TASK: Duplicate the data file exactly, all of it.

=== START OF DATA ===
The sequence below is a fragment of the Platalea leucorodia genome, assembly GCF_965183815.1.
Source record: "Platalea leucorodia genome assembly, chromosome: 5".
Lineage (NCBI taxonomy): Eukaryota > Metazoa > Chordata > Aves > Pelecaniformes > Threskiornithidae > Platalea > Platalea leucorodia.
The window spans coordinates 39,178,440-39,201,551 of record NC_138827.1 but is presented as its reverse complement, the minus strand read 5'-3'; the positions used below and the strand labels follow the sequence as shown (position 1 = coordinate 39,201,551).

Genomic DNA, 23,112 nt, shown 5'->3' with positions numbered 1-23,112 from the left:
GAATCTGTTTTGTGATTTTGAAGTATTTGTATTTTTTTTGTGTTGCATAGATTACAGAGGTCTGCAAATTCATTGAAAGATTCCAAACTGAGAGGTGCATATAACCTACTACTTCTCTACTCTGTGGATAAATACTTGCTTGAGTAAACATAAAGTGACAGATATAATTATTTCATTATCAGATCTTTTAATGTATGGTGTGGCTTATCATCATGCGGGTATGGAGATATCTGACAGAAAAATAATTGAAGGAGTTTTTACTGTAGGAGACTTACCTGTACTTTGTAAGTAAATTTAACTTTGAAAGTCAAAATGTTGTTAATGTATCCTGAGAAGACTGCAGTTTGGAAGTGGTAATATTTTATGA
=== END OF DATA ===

The sequence below is a fragment of the Platalea leucorodia genome, assembly GCF_965183815.1.
Source record: "Platalea leucorodia genome assembly, chromosome: 5".
Lineage (NCBI taxonomy): Eukaryota > Metazoa > Chordata > Aves > Pelecaniformes > Threskiornithidae > Platalea > Platalea leucorodia.
The window spans coordinates 39,178,440-39,201,551 of record NC_138827.1 but is presented as its reverse complement, the minus strand read 5'-3'; the positions used below and the strand labels follow the sequence as shown (position 1 = coordinate 39,201,551).

Genomic DNA, 23,112 nt, shown 5'->3' with positions numbered 1-23,112 from the left:
GAATCTGTTTTGTGATTTTGAAGTATTTGTATTTTTTTTGTGTTGCATAGATTACAGAGGTCTGCAAATTCATTGAAAGATTCCAAACTGAGAGGTGCATATAACCTACTACTTCTCTACTCTGTGGATAAATACTTGCTTGAGTAAACATAAAGTGACAGATATAATTATTTCATTATCAGATCTTTTAATGTATGGTGTGGCTTATCATCATGCGGGTATGGAGATATCTGACAGAAAAATAATTGAAGGAGTTTTTACTGTAGGAGACTTACCTGTACTTTGTAAGTAAATTTAACTTTGAAAGTCAAAATGTTGTTAATGTATCCTGAGAAGACTGCAGTTTGGAAGTGGTAATATTTTATGA